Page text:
“She was able to feed herself as late as last week,” he said, adding that now she is basically an invalid.
He remains his mother’s rock as the disease grabs a stronger hold daily. “I’m strong-willed,” he said. “My friends and family are my world. I listen to music and talk to my mom.”
He has taken to Facebook and has compiled a page about his mom, her disease and how they have coped. “That’s my way of communication, my way of networking,” he said.
Bryant has gotten help in the guise of home health aides, a social worker and nurse from a hospice. Family friends have stopped to help and have brought food, supplies and some relief for him.
Bryant is also trying to set up a fund at a local bank.
“We lived here for 27 years,” he said. “This was the go-to house for the neighborhood. She was mom to everybody. She’d come get you, even if you weren’t hers.”
His sister, Ashleigh, 27, also helps and even Brown-Bryant’s ex-husband has helped.
Bryant said he is disappointed with the local medical community. He brought his mother home and hoped to find a local doctor to help treat her.
“I had no idea of what to do,” he said. “Not a single medical person in this town was willing to see her — she had no insurance. We scoured the area and nobody would take her without cash up front, which we didn’t have. Even doctor friends we knew would not see her.”
Bryant said he went to numerous area hospitals, doctors and the like and was unsuccessful in trying to get his mother another MRI to see the progression of the disease. At $2,500 a scan, he said, nobody was willing to do the test without cash first.
He has hired a lawyer specializing in quick terminal illness benefits to try to get her Social Security disability and he is hopeful that efforts by the hospice to get her Medicaid benefits expedited will be successful before she dies.
Team Depot helping
One bright spot is help developed by Team Depot, a Home Depot service to provide assistance in cases like this.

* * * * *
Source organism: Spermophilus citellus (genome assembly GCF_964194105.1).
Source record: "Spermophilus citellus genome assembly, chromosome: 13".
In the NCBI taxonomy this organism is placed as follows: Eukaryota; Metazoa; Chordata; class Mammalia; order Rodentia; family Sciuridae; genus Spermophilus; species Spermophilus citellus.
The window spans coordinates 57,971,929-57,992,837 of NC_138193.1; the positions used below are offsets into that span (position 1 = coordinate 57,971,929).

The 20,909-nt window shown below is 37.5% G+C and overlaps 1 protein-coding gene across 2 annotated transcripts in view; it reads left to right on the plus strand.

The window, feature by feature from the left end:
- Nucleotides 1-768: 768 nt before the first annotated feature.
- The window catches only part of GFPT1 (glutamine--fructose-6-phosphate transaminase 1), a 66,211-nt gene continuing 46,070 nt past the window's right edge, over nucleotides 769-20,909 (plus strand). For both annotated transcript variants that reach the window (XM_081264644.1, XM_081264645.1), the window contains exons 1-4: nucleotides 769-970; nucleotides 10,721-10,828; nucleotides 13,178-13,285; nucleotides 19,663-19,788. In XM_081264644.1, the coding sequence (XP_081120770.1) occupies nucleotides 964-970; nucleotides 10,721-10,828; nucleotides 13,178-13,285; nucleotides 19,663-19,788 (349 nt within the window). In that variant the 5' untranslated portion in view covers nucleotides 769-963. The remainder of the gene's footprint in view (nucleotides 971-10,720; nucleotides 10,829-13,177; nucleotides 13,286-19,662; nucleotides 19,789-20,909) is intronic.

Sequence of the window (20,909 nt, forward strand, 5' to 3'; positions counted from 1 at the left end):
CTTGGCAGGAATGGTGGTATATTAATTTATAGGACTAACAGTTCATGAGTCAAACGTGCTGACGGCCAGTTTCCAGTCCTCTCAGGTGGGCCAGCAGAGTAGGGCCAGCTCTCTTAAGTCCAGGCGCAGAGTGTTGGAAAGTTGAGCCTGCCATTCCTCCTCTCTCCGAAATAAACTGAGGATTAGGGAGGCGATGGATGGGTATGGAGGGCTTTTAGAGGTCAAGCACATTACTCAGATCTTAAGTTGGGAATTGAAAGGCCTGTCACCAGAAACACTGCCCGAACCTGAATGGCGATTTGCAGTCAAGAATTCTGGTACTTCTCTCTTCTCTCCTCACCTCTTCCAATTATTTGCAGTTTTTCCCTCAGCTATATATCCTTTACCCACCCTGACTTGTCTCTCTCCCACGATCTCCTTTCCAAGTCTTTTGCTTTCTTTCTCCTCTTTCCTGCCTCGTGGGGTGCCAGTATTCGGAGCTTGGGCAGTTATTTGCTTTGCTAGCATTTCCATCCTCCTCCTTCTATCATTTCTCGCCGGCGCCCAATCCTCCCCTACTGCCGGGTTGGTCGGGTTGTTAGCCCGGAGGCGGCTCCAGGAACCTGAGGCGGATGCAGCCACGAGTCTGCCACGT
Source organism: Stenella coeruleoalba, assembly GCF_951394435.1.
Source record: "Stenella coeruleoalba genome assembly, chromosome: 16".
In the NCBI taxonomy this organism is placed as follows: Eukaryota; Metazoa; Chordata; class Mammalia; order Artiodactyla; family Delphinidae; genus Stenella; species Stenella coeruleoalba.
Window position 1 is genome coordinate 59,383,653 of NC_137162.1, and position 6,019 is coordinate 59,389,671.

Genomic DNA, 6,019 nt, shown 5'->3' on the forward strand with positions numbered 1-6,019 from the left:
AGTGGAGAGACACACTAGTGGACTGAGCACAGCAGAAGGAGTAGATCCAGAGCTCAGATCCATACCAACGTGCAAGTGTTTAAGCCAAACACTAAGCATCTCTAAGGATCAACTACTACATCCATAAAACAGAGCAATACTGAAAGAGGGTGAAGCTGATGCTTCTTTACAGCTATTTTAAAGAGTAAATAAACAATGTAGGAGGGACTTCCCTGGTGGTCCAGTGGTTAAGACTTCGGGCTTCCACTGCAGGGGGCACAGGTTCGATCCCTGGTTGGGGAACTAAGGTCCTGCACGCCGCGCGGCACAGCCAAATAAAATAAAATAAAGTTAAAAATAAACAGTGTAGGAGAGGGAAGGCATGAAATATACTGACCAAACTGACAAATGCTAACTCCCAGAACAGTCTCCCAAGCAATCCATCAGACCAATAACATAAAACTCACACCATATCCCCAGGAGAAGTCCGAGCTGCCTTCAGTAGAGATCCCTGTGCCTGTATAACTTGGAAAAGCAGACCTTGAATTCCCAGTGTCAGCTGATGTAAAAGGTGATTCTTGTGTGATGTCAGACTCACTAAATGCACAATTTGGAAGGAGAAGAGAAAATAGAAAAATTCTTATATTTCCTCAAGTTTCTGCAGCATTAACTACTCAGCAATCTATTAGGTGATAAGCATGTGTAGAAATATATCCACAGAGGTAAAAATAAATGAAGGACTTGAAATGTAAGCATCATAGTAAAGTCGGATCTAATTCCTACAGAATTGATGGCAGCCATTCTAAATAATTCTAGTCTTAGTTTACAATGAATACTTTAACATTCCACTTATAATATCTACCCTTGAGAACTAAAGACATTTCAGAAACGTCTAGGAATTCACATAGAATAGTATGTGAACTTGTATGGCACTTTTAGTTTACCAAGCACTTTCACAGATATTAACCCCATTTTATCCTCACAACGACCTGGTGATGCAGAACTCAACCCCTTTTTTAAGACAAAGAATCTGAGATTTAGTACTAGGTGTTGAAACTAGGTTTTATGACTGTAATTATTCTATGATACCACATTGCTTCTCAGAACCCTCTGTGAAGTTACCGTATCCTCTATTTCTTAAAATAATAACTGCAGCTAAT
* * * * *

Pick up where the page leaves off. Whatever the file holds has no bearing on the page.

Daniel Zurbrigg, manager at the Naples store, said area service providers have replaced a broken air conditioner and will help install new flooring and repair the broken garage door.
“We’re always looking for ways to help out in community,” he said. “This particular situation came to our attention from several sources.”
Zurbrigg said Team Depot is an aspect of the Home Depot Foundation that provides services to veterans, neighborhoods and others.
While the quick changes from his mother’s disease are heartbreaking to the 24-year-old, he maintains a positive attitude and boundless energy despite losing his restaurant manager’s job in Rhode Island and likely losing his apartment and maybe his car, both up north.
A manager at the restaurant paid his cellphone bill this week after service was canceled for nonpayment.
Bryant has made arrangements for after his mom’s death. There will be no funeral only a private family celebration of his mother’s life.
Additionally, he has been hard at work having tie-dyed T-shirts printed for a beach-side memorial service after the disease claims his mother.
“We want her to look down and see us in the tie-dyed shirts,” he said, chuckling as he touched his mother’s arm, “She was a former hippie.”